Author Lester Laminack taught a course I took at Teachers College during the 2006 Summer Institute on the Teaching of Writing. He said, “There’s only a letter or two that separates the word craft from cr*p.” He paused. “Therefore, an overuse of craft is crap!” Everyone in the room busted out laughing when they heard this.
This statement has been ruminating inside of me for months. I’ve tried to impart this concept to my students as I teach them writing by telling them that “an overabundance of craft is garbage,” but it doesn’t have the same sassy ring to it. Therefore, I’ve missed the mark and my point hasn’t been made.
I read a story to my students today that had a lot of repetition. One of my girls with a dark, bushy ponytail and big, brown eyes looked up at me innocently and asked, “When is it too much repetition? When do you get to the point that someone just doesn’t care.” I thought, now’s my chance to teach them about the overuse of craft. But will I get in trouble? Hmmmmm… June 21st seemed like a good date to find out (after all school ends next week).
Therefore, I looked at my ponytailed student and said, “I’m going to teach you something, but it’s going to require me to say a bad word.”
She looked perplexed. She was mute. She didn’t know what to say. She just stared at me.
However, the rest of the class was roaring! Kids who were half-asleep during my read aloud perked up when they heard that I was going to curse. They’d never heard this before (I don’t even let them say “shut up” to each other in the classroom) and were excited.
I decided to spell it out for them. I put the word craft on the white board. Then I told them what I was about to tell them came from Lester, who they know since I won 3rd place in his 100th Day Contest. And then, I went in for the kill. I said, “And Lester told us that anytime you use to much craft it’s not good since it detracts from your story. The exact thing he said is that ‘An overuse of craft is–” I paused. Am I really going to do this?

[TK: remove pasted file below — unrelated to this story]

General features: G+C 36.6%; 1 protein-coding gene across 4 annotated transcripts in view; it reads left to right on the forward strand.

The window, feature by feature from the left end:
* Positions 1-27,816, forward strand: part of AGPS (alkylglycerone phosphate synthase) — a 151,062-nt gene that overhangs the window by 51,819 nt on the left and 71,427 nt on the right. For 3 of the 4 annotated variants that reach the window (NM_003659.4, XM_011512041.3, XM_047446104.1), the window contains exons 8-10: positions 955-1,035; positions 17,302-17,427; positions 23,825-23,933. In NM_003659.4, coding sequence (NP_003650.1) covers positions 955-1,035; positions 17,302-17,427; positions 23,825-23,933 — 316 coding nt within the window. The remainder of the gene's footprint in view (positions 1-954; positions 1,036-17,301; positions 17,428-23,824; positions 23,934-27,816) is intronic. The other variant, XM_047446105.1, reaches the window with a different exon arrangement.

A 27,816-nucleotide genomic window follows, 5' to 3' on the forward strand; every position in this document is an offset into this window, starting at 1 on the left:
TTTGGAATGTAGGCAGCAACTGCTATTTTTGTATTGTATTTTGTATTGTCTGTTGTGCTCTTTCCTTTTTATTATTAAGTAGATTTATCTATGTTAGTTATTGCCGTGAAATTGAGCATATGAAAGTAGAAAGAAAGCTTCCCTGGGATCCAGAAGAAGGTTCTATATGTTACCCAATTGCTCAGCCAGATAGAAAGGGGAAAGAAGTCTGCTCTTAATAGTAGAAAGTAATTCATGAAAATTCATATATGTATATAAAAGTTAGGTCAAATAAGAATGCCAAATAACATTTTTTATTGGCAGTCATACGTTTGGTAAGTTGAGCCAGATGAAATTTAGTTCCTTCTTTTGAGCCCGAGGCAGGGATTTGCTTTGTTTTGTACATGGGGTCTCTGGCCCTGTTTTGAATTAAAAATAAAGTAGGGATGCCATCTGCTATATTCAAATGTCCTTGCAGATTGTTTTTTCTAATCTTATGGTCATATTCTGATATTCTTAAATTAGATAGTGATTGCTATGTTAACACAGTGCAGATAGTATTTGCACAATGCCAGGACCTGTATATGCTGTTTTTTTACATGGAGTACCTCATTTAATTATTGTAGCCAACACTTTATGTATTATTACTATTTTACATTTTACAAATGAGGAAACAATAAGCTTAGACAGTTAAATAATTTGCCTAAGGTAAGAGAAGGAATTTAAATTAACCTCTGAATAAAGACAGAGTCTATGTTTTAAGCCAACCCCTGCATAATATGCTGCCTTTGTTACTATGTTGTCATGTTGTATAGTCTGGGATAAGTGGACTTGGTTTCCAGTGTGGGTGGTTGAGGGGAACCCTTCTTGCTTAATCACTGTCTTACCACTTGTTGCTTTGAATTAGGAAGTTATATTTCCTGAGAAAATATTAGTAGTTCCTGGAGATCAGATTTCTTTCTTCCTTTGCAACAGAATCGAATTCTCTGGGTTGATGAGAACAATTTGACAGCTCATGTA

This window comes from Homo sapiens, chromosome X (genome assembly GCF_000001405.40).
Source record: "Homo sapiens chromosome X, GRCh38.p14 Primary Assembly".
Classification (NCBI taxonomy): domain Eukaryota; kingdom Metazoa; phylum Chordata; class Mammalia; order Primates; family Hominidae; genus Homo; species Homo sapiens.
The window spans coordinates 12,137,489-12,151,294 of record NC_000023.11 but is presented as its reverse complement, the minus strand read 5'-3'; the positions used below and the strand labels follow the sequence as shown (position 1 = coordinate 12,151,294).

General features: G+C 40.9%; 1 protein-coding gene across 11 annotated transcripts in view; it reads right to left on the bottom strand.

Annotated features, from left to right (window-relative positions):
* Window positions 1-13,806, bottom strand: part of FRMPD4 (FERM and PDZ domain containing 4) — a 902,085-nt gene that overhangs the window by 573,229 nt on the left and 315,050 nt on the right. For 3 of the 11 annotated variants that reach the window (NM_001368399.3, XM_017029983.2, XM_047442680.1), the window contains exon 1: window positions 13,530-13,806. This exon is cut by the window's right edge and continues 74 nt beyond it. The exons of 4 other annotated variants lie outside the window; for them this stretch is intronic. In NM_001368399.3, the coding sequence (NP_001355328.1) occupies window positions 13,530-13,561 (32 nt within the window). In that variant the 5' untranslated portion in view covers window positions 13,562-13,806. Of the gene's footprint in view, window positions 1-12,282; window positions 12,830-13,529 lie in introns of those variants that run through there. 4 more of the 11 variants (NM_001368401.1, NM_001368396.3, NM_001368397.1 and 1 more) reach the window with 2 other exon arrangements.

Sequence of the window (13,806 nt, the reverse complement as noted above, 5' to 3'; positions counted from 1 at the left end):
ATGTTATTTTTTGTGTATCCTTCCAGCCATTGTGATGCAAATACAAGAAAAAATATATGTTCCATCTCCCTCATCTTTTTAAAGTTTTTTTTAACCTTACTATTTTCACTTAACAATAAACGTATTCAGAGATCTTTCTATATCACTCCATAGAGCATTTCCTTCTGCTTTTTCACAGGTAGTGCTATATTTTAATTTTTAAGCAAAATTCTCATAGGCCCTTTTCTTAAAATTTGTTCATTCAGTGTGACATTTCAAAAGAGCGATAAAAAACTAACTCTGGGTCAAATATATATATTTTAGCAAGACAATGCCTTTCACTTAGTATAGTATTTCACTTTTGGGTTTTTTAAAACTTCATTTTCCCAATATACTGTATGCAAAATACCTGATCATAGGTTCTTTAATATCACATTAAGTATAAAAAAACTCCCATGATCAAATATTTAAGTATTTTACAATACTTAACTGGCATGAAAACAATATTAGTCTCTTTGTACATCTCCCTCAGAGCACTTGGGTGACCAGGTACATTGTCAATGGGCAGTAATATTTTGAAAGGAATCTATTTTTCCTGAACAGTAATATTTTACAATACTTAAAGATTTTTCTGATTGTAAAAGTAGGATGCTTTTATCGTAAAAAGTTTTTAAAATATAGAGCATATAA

Just as I was about to chicken-out, one of the more outspoken students in my class yelled out, “CR*P!” (She said the whole word, but this is a G-rated Blog, so forgive me if I don’t spell it out for you!)
“THANK YOU!” I retorted.
The class laughed hysterically, again.
We continued the conversation. I demonstrated by saying something that I think Lester had imparted in me. It’s essentially this:
When you open a door you don’t take in the color of it and every little detail. Instead you just open the door.
So I marched over to the door and said, “I’m going to come in and do an overuse of craft thing. Watch. ‘I turned the solid, brass handle of the big, blue door. The door had tons of holes sprinkled from top to bottom for the teacher whose room this is seems to have taken a staple gun to it many times. I shifted my weight on to my right foot and walked into the room.”
The class stared at me. I said, “You don’t think like that. You just turn the handle and open the door! Don’t overuse details by adding adjectives like that folks!”
Long story short: They got it. I saw lots of editing marks on the final drafts I looked at today.
Realize I never said the word cr*p. I mouthed it and a couple of kids said it, but the words never audibly passed by lips! However, I truly believe this is one lesson that will stay with them for the rest of their lives. (And we can blame the ponytailed student for all of this, right?!!?!)
I am a literacy consultant who has spent the past dozen years working with teachers to improve the teaching of writing in their classrooms. While I work with teachers and students in grades K-6, I'm a former fourth and fifth-grade teacher so I have a passion for working with upper elementary students.
I'm the author of Craft Moves (Stenhouse Publishers, 2016) and the co-author of Jump Into Writing (Zaner-Bloser, 2021), Welcome to Writing Workshop (Stenhouse Publishers, 2019), and Day By Day (Stenhouse, 2010).